The progress of Dorothy in WONDERFUL WIZARD is linear. She goes from the East, where her house has killed the Witch of the East, and she picks up allies on her way to Oz, in the center of the Land of Oz. Her errand for the Wizard sends her and her friends to the West. After the death of the Witch of the West, the heroes' return takes them back to Oz, but the return to the center doesn't finish the story. Although the Wizard has managed to empower the three allies in his humbug-ish manner, he fails to deliver on his promise to Dorothy. This forces the three allies to accompany her on a second quest to the South, which gives them the chance to show off their new fortitude. Still, the quest can only be finished when Dorothy-- essentially taking on the power of a witch-- must invoke magical power to get the group past the land of the Hammerheads-- and only after doing this does she come into contact with a being of genuine knowledge, the Witch of the South, who alone knows how Dorothy can get home.
The film favors the entirely circular path from East to Center to West and then back to Center, appropriately resembling the circularity of the dream in which all the action takes place. But to make this work, the script must conflate the Witch of the North, who first tells Dorothy to seek out the Wizard, with the genuinely wise Witch of the South. This has the unfortunate effect of making it look like the film's Glinda, Witch of the North, is primarily concerned with using Dorothy's predicament in order to knock off the Witch of the West. One might argue that she has recapitulated the Wizard's bargain, albeit in altered form. In the book and film the Wizard challenges Dorothy and her friends to kill the Witch even though he isn't entirely sure that he can grant their wishes afterward, but at least they have the option of simply not obeying the challenge, since the book's Witch of the West isn't ceaselessly chasing them around. Glinda of the North knows from the first that she has the power to send Dorothy back, but chooses to let Dorothy seek out the Wizard when Dorothy already has the power to go home. Glinda's clunky rationale is that Dorothy "wouldn't have believed" that she had the power, but it still seems like Glinda has forced upon Dorothy an unannounced "quid pro quo." At least the Wizard makes his bargain clear, even if he falsifies his own power of compensation. Of course, within the logic of a dream, one may argue that Glinda isn't an entity with real agency. Rather, Glinda is the agent of Dorothy's own desire to kill off an evil authority-figure who mirrors one in the real world-- and that, more than any "belief," seems to be the real reason Dorothy has to stay in Oz for a while. But in contrast to the book, film-Dorothy cannot be seen to assume any degree of real power, even temporarily-- so she goes back home, back to the life of a child surrounded by doting elders. The book's Dorothy returns to the bosom of family as well, but it's a family that has been so meagerly described that they can't help but seem more phantom-like than all the wonders of the Land of Oz. The book's last lines, unlike those of the film, place both the fantasy-land and the real world on a co-equal plane:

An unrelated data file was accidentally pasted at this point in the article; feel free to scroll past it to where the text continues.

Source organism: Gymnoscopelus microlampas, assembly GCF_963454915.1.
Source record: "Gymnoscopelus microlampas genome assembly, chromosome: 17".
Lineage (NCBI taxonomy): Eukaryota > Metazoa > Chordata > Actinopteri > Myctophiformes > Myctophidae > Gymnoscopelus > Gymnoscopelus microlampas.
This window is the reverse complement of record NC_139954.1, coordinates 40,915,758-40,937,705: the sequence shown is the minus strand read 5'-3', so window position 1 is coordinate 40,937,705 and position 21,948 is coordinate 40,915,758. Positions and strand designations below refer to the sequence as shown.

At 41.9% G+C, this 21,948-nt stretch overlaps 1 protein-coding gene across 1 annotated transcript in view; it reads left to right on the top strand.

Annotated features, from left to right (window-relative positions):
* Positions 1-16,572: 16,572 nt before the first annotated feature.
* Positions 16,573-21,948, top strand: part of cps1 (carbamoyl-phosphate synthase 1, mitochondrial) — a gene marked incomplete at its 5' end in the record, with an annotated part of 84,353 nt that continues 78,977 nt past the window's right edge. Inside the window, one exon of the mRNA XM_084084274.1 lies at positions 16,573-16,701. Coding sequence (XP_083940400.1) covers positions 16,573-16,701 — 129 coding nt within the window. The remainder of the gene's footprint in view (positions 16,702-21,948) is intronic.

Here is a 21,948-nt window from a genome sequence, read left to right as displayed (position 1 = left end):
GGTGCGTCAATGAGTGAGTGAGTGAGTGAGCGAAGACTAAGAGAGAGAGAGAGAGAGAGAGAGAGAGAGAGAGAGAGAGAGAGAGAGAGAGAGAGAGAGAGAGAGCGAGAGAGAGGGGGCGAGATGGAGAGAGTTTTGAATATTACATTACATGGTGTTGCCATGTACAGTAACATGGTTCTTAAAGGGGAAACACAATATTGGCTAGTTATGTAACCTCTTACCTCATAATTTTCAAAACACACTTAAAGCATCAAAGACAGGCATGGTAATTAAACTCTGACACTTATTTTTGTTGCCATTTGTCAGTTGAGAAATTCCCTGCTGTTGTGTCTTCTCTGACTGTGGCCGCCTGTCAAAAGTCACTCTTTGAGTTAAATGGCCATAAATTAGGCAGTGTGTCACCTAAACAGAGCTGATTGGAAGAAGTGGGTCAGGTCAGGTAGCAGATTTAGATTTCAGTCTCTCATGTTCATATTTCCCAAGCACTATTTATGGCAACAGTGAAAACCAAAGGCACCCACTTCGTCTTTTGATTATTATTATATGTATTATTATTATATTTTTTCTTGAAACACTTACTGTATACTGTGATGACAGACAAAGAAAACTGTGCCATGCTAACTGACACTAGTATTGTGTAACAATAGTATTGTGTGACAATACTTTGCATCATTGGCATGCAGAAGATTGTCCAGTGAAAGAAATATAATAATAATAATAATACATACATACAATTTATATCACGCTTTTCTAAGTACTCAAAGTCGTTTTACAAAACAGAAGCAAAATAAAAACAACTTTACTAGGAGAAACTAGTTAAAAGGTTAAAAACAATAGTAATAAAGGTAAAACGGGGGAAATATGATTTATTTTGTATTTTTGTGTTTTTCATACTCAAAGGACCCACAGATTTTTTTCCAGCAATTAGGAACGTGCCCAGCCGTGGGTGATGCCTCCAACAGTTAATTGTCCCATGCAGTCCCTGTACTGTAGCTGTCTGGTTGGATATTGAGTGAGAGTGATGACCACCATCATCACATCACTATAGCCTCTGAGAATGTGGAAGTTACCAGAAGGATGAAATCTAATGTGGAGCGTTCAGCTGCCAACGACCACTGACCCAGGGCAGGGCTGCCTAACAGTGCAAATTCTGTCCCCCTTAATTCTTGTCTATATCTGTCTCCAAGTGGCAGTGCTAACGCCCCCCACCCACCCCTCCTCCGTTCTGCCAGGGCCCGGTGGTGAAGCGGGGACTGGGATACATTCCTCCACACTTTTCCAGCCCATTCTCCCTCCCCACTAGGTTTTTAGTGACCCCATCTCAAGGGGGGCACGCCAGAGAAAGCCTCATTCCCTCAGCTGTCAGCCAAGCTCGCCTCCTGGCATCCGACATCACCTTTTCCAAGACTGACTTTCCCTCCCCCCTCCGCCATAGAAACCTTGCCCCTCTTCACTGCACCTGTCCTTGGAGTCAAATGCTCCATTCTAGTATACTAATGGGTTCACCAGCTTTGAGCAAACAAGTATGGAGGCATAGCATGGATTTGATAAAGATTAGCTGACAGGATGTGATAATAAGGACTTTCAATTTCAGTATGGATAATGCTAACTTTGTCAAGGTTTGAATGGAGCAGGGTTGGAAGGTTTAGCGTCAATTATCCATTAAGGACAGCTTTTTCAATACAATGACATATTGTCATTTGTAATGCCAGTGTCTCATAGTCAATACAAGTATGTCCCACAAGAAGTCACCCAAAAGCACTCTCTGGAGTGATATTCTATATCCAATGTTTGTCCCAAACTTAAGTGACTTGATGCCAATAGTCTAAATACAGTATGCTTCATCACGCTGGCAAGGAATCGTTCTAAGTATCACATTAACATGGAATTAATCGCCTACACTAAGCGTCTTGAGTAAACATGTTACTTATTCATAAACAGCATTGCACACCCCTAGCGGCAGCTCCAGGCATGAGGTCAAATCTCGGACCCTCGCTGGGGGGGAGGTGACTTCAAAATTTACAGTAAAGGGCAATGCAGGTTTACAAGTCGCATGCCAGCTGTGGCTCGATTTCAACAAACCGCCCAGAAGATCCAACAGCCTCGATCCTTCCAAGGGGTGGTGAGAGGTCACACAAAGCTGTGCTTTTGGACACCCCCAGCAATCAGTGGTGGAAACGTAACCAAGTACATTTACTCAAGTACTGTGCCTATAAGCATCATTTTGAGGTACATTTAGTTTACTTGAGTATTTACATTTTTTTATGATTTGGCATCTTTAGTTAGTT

Aunt Em had just come out of the house to water the cabbages when she looked up and saw Dorothy running toward her.
"My darling child!" she cried, folding the little girl in her arms and covering her face with kisses. "Where in the world did you come from?"
"From the Land of Oz," said Dorothy gravely. "And here is Toto, too. And oh, Aunt Em! I'm so glad to be at home again!"